5/ Defining Innovation: The report talks about innovation (and even gives a neat graphic treatment of disruptive innovation.) But it doesn’t actually define the term. And that’s challenging, because the Times has been innovative on a number of fronts, including data journalism, design and products. (Snow Fall, which has been widely praised, was a piece of beautiful journalism, from reporting to presentation.) It has not, in my view, done an excellent job of sustaining those innovations. The report goes into great detail on how The Times has failed to innovate – and how others have succeeded. It is likely that innovation at The Times means something other than a popular listicle. By failing to define the connected, agile, interactive and user-driven traits that The Times does value, the report leaves staffers and readers to wonder what innovation means in The Times’ eyes.

6/ Strategic Experiments: Ultimately, the business of innovation – particularly the kind of innovations meant to help a successful business change its business model in the face of uncertainty — is a matter of strategic experiments. Most organizations fail at this, which is why in the list of the world’s top 100 companies in 1912, only 19 remained on that list by 1995. I strongly urge The Times leadership to read 10 Rules for Strategic Innovators, by Vijay Govindarajan and Chris Trimble. They recommend setting up strategic experiments that are explicitly charged not with generating profits, but with learning how to succeed in new, hostile business environments. If their rules can be distilled to a mantra, it is this: forget, borrow and learn. Tough medicine for an operation as focused on profits as The Times, but good medicine nonetheless.

What does this all mean? There is little question that The Times is struggling to adapt to a world of online journalism that is rapidly evolving and unpredictable. I have no doubt that the internal barriers to innovation and experimentation are substantial.

I suspect the problem that The Times is trying to solve is far more complex and nuanced than the one outlined in the Innovation Report. I believe The Times wants to continue to be the definition of quality among general-interest, mass audience media outlets, in an age in which interests are ever more specialized, and audiences are fickle.

If The Times relies on the brand values that have brought them this far, I’m confident they can succeed. But, my faith is rooted more in my belief in The Times’ leadership and the strength of its journalism and staff, rather than any insights gleaned from its Innovation Report. In the end, The Times will succeed or fail based on its ability to evolve and innovate its journalism and related products for the needs of its audience. And, we’ll read all about it, most likely in The New York Times, but maybe in Buzzfeed, too.

A full copy of the NY Times Innovation Report, via Mashable

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The New Digital Journalists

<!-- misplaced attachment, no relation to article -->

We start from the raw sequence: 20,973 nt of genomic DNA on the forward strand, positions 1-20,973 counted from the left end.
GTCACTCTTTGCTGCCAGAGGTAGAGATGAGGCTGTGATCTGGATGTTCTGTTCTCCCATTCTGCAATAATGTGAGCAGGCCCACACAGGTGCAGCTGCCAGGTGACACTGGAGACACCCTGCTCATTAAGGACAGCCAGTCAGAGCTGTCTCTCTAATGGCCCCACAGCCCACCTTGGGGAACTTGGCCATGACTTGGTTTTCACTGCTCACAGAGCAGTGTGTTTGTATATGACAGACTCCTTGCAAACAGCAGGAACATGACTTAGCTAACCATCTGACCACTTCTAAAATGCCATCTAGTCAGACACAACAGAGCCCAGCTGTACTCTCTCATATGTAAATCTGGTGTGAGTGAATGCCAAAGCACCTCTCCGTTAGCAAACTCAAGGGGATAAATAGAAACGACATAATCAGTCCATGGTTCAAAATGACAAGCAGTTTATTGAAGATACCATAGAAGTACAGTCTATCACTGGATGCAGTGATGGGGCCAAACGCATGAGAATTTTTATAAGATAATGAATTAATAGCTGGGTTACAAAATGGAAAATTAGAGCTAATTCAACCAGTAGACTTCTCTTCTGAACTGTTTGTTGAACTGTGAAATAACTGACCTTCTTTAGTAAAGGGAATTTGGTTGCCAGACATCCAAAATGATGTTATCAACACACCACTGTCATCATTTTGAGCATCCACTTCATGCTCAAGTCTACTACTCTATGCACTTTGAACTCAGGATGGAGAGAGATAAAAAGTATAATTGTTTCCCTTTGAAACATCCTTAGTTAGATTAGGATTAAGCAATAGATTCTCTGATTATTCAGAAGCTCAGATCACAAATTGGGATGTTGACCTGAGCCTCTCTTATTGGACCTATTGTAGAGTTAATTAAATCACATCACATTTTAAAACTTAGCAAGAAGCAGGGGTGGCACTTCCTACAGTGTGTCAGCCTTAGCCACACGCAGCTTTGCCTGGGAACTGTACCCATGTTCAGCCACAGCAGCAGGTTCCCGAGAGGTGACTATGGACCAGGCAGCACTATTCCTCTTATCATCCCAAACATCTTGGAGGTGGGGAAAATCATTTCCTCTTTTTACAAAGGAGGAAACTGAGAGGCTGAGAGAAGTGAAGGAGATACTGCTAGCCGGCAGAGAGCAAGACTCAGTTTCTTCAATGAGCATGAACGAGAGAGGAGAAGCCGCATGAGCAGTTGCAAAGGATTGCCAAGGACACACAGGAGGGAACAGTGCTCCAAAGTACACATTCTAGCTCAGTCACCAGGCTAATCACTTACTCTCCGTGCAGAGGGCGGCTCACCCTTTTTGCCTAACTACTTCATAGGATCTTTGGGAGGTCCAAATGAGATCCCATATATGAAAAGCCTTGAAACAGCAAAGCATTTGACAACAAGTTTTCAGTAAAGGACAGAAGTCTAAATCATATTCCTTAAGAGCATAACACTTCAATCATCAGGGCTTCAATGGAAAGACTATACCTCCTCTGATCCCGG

Source: www.grantland.com

With Grantland, Vox and Fivethirtyeight.com, a new breed of digital media properties emerges

By Mike Kuczkowski

Over the past six months, I’ve been closely observing three web sites: Grantland, Fivethirtyeight.com and Vox. These three sites represent a vision of digital journalism that holds great promise. They’re lively, they make great use of their online platforms. They aren’t afraid to go long, which I love. They weave in multimedia, multi-channel content fluidly, whether via animated gifs, infographics, interactive charts or Youtube clips. They showcase the talents of their staff in multichannel formats, whether that’s a podcast, Youtube videos or traditional print-style article drenched in links, infographics and multimedia.

These outlets are giving voice to a new breed of journalist that is thoughtful and expert, just like the old shoe-leather types. Yet, just as Tom Wolfe declared his generation of reporters “The New Journalists,” this online gang is empowering a new generation of reporters who can tell stories with a full toolbelt of digital content tools. The New Digital Journalists are steeped in their beats, highly analytical and willing to put forth a prediction or two — and willing to admit when their predictions were wrong.

All in all, it’s gripping journalism, and signals a major evolutionary step in online reporting.

The one thing that gives me pause is, the editors at these sites appear to have removed the quotation keys from their reporters’ keyboards. They run right up to the line between analysis and authority, which may come to haunt them over time.

More on that later. First, here’s a quick overview of the three media properties:

GrantlandGGrantland is the brainchild of ESPN basketball columnist and commentator Bill Simmons. Simmons is an everyman commentator on a wide range of sports and pop culture topics, with a particular passion and expertise in basketball. Listening to his podcast (the BS Report) is almost always a treat. He’s smart, humble, and insightful. The author of the best-selling The Book of Basketball, Simmons goes out of his way to pay tribute to ABA legends onto his podcast, and talk about how the game has changed. He’s willing to go out on a limb on predictions, and he’s often entertainingly wrong. He does not hide his Boston sports allegiances – he even has his father as a regular guest on his podcast – and his listeners are the better for it. He humanizes sports, without dumbing it down.

Beyond Simmons, Grantland features analytics-friendly reporting on all manner of sports and pop culture. It’s good stuff, by and large. Sometimes it gets wrapped up in its own particular perspective on what’s important, but the team has a good ear for what’s important. Writers post news and analysis, they do Youtube videos on their own Grantland Channel and podcasts, and they are very, very smart on what they cover.